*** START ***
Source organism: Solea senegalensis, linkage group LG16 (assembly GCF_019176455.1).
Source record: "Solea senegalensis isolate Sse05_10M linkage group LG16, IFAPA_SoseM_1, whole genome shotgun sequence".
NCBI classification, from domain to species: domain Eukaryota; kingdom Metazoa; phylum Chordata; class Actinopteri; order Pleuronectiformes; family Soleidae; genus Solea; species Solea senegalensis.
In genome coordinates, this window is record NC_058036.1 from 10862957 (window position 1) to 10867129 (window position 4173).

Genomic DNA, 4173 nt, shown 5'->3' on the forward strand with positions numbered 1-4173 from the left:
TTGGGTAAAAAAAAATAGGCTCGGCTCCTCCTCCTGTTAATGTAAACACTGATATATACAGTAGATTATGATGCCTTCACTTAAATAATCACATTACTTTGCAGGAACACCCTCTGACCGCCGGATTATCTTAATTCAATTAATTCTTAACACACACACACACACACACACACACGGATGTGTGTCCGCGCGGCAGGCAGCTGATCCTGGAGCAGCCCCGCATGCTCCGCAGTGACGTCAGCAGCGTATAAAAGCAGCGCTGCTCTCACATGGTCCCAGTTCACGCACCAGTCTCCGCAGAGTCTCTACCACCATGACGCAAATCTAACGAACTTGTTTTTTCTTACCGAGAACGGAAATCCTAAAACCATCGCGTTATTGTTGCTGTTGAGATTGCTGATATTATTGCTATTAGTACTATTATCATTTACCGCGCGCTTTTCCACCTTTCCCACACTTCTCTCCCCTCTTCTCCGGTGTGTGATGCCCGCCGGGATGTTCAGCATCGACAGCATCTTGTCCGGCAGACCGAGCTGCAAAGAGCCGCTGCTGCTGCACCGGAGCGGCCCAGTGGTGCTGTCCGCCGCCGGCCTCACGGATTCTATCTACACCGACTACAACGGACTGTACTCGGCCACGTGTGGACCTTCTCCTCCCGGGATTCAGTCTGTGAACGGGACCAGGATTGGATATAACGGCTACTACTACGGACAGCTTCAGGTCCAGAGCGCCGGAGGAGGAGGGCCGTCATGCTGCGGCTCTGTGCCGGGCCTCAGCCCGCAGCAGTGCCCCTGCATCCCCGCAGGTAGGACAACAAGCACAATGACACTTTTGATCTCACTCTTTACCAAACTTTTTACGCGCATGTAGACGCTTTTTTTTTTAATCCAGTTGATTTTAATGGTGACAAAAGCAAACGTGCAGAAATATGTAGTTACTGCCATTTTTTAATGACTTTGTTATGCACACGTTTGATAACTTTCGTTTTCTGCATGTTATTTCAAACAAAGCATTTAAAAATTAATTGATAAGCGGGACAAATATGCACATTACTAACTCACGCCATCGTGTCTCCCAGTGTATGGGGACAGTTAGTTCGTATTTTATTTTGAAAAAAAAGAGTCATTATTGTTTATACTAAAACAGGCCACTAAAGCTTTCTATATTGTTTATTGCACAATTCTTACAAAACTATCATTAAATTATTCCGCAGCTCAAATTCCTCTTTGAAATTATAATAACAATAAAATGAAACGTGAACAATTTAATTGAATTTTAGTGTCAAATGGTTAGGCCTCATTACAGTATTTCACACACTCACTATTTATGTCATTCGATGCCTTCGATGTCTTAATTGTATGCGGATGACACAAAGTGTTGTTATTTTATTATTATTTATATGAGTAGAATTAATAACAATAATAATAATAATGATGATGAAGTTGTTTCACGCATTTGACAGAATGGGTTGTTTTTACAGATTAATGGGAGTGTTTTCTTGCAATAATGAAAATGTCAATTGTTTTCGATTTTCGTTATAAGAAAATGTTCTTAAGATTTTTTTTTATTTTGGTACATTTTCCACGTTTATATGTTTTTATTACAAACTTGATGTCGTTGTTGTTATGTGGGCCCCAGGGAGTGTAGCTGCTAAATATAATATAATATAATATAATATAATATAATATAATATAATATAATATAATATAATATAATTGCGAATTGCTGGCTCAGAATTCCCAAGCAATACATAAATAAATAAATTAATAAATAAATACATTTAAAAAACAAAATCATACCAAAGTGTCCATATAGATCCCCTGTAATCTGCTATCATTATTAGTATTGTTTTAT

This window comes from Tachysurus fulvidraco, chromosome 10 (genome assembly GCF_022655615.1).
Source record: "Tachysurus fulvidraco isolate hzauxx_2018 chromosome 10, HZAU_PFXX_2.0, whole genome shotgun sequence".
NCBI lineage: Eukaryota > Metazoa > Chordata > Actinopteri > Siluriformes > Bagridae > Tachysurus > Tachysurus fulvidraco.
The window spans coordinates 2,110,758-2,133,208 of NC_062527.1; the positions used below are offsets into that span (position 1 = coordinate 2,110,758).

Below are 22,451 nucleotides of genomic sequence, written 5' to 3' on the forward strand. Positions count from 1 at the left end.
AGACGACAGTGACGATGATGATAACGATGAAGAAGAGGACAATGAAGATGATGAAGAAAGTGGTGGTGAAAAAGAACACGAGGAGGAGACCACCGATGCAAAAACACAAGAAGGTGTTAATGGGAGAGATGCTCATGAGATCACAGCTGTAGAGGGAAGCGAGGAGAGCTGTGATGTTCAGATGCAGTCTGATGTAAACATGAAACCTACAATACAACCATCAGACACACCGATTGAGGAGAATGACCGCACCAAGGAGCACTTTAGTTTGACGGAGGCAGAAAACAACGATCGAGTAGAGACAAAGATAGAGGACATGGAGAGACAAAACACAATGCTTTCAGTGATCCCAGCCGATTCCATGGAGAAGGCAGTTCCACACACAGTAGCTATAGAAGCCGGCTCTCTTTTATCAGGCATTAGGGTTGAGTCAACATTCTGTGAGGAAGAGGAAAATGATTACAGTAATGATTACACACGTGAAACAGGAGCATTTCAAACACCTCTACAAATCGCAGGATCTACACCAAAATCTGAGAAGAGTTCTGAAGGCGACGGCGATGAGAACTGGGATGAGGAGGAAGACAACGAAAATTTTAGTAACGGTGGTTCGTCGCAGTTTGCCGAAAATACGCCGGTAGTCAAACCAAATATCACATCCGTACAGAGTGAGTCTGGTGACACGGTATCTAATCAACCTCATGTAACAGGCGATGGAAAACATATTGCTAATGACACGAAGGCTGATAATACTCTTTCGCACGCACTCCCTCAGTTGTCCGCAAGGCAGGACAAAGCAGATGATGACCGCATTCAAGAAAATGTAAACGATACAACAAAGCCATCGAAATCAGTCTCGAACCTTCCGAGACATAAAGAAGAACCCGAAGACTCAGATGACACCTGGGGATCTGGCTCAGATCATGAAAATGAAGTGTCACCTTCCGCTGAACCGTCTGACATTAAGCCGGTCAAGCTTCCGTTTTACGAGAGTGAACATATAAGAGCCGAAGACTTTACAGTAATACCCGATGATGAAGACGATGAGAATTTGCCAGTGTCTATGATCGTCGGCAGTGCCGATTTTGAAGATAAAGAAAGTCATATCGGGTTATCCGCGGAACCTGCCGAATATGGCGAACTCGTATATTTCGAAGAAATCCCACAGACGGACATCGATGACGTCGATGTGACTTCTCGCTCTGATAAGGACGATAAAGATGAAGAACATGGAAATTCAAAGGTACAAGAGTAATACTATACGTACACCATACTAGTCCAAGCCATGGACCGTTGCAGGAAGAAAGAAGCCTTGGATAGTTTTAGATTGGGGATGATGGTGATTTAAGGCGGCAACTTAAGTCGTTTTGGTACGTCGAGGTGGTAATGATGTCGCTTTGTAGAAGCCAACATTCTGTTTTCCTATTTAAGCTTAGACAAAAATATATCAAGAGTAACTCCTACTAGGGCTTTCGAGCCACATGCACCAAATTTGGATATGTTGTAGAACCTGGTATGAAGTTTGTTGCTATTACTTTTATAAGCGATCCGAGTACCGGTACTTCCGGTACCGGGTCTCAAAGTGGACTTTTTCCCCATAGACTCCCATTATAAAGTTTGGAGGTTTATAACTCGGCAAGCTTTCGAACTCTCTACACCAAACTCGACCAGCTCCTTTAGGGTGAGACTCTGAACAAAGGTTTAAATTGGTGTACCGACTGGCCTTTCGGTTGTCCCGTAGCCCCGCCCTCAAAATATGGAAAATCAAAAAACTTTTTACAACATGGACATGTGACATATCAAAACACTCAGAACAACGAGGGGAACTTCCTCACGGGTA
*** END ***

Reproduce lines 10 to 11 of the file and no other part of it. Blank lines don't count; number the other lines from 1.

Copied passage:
The window spans coordinates 2,110,758-2,133,208 of NC_062527.1; the positions used below are offsets into that span (position 1 = coordinate 2,110,758).

Below are 22,451 nucleotides of genomic sequence, written 5' to 3' on the forward strand. Positions count from 1 at the left end.